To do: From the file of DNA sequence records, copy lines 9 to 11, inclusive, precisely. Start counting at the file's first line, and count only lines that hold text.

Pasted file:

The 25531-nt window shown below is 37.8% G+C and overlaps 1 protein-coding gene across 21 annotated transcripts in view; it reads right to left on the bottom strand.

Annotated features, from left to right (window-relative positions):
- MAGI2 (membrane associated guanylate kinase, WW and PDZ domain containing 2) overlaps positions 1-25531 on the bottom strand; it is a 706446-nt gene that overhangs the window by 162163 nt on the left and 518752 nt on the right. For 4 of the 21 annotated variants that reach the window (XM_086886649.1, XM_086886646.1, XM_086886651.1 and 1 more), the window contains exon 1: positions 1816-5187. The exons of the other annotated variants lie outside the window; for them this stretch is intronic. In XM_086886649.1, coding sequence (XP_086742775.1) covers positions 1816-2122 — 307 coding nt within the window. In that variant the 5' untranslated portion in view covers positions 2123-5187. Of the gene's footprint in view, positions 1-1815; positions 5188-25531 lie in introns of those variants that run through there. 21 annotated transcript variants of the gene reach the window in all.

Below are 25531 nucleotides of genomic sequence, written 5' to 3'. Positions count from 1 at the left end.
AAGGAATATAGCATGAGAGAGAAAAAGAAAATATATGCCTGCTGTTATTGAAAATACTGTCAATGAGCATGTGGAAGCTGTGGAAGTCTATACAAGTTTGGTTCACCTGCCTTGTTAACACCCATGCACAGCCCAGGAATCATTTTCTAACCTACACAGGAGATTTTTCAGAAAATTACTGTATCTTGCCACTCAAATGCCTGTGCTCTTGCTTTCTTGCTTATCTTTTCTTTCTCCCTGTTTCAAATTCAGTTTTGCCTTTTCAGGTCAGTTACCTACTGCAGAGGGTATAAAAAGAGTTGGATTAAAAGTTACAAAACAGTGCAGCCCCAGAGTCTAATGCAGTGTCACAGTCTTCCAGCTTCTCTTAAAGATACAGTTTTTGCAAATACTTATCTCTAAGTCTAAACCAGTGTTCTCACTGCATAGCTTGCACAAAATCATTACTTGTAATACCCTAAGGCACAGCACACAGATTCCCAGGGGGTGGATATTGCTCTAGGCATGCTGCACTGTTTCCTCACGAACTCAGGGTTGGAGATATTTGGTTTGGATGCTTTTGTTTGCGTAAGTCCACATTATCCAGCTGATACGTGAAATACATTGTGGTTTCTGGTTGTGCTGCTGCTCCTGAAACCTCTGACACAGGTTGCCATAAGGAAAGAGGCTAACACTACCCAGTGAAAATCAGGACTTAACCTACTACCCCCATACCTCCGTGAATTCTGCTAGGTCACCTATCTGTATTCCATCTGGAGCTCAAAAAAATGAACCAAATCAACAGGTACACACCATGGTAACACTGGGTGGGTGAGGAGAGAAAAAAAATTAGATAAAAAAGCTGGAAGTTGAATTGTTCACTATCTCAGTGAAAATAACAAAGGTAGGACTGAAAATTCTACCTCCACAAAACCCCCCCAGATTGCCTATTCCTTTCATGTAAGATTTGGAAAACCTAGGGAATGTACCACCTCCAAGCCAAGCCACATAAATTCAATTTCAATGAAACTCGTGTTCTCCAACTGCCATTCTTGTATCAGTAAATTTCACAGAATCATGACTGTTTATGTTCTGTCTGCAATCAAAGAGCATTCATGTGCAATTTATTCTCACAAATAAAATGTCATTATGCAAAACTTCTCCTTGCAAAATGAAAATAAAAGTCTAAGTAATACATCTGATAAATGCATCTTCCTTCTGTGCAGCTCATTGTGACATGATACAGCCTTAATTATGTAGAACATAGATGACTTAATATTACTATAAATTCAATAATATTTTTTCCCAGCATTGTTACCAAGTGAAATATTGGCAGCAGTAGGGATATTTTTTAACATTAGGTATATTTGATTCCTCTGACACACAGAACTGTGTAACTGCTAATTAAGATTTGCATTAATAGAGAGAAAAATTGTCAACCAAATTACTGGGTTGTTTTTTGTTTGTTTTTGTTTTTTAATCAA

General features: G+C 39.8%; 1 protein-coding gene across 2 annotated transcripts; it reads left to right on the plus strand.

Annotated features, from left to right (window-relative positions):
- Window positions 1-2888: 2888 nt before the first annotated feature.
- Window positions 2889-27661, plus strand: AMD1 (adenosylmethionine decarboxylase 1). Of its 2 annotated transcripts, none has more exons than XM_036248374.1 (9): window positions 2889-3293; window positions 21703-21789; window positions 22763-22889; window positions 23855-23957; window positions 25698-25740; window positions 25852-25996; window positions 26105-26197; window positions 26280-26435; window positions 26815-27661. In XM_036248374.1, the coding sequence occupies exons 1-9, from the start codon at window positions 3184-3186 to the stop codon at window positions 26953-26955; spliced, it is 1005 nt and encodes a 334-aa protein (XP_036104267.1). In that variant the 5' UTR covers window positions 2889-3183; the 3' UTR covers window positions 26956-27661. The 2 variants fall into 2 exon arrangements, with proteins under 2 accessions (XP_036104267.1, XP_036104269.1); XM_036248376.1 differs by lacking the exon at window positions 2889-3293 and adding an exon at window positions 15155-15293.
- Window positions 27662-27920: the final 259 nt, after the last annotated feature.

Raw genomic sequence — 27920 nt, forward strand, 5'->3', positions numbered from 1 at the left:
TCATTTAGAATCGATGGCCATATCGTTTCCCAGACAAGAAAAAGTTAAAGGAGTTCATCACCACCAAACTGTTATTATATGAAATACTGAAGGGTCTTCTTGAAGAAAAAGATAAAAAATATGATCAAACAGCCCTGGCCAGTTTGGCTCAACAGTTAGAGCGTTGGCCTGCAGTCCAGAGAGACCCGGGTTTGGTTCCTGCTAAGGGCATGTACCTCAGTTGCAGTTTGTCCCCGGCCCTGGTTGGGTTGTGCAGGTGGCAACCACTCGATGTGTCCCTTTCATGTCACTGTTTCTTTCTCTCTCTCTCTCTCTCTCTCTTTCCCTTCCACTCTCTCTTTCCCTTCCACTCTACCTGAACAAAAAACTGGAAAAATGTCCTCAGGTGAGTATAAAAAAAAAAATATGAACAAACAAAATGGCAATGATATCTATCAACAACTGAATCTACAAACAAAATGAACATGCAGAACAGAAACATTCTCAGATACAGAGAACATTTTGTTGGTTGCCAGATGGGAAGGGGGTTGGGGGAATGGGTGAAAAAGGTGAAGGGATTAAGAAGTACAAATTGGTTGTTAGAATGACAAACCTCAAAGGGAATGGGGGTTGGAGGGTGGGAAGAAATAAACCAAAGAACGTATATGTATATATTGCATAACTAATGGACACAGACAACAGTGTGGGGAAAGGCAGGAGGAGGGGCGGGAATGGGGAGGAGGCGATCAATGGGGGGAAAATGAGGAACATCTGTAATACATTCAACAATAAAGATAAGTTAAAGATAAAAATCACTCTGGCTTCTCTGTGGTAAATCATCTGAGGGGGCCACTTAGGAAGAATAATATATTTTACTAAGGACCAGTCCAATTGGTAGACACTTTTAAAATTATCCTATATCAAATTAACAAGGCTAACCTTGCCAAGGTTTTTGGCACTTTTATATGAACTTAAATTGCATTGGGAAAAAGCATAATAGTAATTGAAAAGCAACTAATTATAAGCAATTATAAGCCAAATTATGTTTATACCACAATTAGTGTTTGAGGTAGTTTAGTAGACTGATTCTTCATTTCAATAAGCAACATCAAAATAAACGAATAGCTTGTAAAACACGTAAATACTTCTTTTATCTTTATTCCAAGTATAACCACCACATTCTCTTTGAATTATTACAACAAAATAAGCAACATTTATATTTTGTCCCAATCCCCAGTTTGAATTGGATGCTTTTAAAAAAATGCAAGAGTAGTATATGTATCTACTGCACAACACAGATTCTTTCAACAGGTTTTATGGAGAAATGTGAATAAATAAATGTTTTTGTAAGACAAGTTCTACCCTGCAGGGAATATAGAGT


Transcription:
- Window positions 2889-27661, plus strand: AMD1 (adenosylmethionine decarboxylase 1). Of its 2 annotated transcripts, none has more exons than XM_036248374.1 (9): window positions 2889-3293; window positions 21703-21789; window positions 22763-22889; window positions 23855-23957; window positions 25698-25740; window positions 25852-25996; window positions 26105-26197; window positions 26280-26435; window positions 26815-27661. In XM_036248374.1, the coding sequence occupies exons 1-9, from the start codon at window positions 3184-3186 to the stop codon at window positions 26953-26955; spliced, it is 1005 nt and encodes a 334-aa protein (XP_036104267.1). In that variant the 5' UTR covers window positions 2889-3183; the 3' UTR covers window positions 26956-27661. The 2 variants fall into 2 exon arrangements, with proteins under 2 accessions (XP_036104267.1, XP_036104269.1); XM_036248376.1 differs by lacking the exon at window positions 2889-3293 and adding an exon at window positions 15155-15293.
- Window positions 27662-27920: the final 259 nt, after the last annotated feature.

Raw genomic sequence — 27920 nt, forward strand, 5'->3', positions numbered from 1 at the left: